Local v absent claims departments and other claim service considerations.

Claims Service - Are they there when you need them?

There is a cost to an insurer to have claims departments in each state and or territory in Australia. To reduce costs many insurers have centralised their claims department in one or two states while some insurers have elected to use a Third Party Administrator or Claims Management provider. (Claims Management should not be confused with Claims Preparation or Loss Management).

After 40 years of claims I have come to the realisation that as a general rule of thumb, the further the Insured is from the Insurer’s cheque book the harder it is to get the money out of the Insurer. This is particularly the case with off shore or absentee claims departments/managers.

With the natural disasters the claims that took longest for us to settle were without doubt the ones through Lloyd’s or other overseas offices where they did not have a local claims expert. I know that this will disappoint and even horrify senior managers within Lloyd’s etc but I am happy to provide example after example to demonstrate my position.

When it comes to a natural disaster, if the claims personnell are in the same community they feel for their customers more. This even goes for major disasters in the same country or even between countries that are close to each other like Australia or New Zealand. But when the claims department is in London, elsewhere in Europe, the US or Asia they do not have the same feeling or sense of urgency. Further they either do not know the local legislation such as Australia’s Insurance Contracts Act (1984) or Code of Practice. I do not know how many times I sent a link to the Insurance Council of Australia’s website to an overseas insurer/claims manager. No one thanked me nor did they accept they were bound by it even when like Lloyd’s they were a signatory.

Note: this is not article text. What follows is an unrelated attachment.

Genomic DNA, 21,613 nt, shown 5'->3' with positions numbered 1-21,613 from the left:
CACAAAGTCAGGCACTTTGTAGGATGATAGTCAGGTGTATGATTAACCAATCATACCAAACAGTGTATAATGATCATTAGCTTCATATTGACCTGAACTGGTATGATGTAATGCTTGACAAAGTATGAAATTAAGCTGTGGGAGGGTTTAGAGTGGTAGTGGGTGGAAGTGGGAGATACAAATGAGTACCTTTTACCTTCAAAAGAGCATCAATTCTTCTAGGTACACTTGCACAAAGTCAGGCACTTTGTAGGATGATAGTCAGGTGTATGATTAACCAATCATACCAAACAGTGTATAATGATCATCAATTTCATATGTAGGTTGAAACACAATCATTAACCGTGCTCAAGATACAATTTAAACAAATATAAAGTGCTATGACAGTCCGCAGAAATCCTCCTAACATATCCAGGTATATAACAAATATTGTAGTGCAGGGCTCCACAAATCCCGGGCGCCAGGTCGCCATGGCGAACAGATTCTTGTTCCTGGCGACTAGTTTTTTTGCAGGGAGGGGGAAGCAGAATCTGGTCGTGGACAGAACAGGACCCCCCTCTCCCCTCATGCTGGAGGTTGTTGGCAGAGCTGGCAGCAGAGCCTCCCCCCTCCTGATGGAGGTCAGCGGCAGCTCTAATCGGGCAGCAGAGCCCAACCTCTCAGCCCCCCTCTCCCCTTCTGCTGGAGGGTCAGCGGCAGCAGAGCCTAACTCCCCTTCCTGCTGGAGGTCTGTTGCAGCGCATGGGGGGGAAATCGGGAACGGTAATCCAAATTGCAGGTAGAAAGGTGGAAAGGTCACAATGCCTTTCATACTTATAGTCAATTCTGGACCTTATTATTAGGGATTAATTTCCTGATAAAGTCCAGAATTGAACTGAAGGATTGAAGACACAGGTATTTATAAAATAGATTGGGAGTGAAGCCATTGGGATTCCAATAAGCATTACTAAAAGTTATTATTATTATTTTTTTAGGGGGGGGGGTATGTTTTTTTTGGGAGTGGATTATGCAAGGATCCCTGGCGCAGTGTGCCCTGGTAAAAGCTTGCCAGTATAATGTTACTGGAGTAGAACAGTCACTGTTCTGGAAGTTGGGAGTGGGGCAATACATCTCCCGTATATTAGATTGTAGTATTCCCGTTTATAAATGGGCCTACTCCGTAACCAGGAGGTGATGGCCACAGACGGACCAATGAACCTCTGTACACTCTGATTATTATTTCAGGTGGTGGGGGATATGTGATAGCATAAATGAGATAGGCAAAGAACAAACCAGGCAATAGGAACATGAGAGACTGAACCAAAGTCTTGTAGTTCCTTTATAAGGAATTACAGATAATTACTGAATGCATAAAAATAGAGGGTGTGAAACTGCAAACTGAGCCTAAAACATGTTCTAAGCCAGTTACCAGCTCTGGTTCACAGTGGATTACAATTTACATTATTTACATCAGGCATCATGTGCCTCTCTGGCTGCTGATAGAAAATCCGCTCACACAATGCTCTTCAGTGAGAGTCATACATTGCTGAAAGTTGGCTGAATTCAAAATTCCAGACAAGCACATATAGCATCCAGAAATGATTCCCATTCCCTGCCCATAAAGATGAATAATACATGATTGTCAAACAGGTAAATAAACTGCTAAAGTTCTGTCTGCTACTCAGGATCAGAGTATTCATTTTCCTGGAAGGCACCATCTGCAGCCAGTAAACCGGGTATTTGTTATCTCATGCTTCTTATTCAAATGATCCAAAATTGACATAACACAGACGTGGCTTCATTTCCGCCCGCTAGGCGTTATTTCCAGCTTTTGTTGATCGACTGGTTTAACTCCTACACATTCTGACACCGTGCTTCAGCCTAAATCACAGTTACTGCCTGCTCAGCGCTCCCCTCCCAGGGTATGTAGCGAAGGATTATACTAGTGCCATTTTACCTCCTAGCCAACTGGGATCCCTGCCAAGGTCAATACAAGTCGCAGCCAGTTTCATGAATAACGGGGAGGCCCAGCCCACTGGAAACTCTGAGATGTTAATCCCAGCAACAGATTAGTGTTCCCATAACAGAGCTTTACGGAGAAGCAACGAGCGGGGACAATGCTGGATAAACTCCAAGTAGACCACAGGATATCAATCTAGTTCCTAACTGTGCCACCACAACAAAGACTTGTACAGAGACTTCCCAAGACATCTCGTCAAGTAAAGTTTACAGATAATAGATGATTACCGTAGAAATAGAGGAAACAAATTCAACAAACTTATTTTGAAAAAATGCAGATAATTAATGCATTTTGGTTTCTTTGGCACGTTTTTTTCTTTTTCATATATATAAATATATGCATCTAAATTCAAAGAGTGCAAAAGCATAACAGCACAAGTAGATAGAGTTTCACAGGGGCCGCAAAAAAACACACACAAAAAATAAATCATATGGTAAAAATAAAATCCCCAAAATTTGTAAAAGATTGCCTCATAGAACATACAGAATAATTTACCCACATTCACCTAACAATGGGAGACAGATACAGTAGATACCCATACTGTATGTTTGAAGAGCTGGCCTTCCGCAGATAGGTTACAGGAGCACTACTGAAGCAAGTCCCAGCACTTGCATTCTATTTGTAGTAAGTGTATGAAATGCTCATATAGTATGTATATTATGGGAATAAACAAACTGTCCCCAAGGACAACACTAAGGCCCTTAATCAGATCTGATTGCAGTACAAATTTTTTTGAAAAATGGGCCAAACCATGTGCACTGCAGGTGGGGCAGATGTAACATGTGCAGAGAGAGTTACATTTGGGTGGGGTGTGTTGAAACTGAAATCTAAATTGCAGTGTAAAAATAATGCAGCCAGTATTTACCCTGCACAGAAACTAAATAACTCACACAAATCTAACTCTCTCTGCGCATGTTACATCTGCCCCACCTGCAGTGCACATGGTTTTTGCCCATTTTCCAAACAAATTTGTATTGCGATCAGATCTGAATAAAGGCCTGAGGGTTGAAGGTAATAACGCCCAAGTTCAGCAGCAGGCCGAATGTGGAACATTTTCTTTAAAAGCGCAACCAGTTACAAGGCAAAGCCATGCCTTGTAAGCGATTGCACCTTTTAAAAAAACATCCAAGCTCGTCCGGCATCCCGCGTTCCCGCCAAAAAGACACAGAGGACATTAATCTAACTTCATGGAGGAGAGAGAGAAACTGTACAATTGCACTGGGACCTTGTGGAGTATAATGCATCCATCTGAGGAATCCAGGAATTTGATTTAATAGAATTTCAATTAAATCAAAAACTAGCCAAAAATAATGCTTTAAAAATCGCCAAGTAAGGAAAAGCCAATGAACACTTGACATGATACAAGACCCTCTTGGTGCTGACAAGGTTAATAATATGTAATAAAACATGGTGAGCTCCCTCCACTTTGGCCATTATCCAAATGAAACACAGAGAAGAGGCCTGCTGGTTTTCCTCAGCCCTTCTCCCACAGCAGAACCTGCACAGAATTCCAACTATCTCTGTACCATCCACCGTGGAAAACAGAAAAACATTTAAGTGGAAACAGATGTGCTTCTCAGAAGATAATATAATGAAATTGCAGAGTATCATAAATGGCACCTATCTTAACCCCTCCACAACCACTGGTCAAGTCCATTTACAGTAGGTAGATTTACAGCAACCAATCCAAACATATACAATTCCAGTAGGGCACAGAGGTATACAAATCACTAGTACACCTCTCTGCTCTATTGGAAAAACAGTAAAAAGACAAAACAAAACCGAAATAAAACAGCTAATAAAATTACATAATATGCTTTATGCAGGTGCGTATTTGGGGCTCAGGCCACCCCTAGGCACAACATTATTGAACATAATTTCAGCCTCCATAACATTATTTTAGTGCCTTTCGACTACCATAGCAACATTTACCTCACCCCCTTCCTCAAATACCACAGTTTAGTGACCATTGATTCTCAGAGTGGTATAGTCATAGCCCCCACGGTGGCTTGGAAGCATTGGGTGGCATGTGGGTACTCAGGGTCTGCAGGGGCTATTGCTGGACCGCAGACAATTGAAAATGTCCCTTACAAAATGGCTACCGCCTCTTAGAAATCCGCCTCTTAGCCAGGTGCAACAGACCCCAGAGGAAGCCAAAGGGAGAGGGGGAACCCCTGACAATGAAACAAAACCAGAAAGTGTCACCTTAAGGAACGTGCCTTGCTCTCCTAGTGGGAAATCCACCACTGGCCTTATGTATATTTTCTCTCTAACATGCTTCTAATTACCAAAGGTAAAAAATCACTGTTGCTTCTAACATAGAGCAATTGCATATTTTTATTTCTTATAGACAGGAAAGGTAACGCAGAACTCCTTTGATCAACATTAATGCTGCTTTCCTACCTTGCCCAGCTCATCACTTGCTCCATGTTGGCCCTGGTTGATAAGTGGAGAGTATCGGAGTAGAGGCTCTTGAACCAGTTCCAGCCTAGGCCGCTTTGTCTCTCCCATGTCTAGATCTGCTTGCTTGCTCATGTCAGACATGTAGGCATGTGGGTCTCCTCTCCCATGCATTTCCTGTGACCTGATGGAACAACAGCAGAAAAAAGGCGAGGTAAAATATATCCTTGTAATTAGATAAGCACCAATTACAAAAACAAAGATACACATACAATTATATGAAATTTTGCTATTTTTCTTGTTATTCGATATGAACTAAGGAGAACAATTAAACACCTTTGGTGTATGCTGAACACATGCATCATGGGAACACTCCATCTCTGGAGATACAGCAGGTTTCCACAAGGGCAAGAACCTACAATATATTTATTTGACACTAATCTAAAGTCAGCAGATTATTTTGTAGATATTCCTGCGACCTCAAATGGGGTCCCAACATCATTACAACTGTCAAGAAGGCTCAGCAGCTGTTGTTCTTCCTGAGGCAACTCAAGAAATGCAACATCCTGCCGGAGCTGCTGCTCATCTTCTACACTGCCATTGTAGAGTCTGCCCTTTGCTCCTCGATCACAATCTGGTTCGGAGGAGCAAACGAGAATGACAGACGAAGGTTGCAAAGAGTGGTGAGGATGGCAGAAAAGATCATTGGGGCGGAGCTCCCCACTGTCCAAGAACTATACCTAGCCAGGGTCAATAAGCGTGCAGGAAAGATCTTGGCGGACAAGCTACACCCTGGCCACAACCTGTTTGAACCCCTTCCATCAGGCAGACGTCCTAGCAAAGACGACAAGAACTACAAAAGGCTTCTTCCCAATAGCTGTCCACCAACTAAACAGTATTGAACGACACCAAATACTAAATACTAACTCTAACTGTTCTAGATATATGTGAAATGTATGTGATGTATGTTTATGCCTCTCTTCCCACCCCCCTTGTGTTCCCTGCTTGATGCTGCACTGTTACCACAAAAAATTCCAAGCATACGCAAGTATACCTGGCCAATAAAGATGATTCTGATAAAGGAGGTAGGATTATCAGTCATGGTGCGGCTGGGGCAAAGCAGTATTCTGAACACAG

With centralised claim departments we can see the same thing happen particularly during natural disasters where there are simply not enough resources.

As I say there is a cost for an insurer to have local claims teams and if these insurers are not supported and people only buy insurance on price (a foolish strategy at the best of times) then to compete we will see even more centralisation and the loss of more claims departments.

The location of the claims department is only one thing. The other is the level of service they provide. I would like to give a couple of examples where making a decision on price alone has come back to bite the Insured and the broker on the rear end.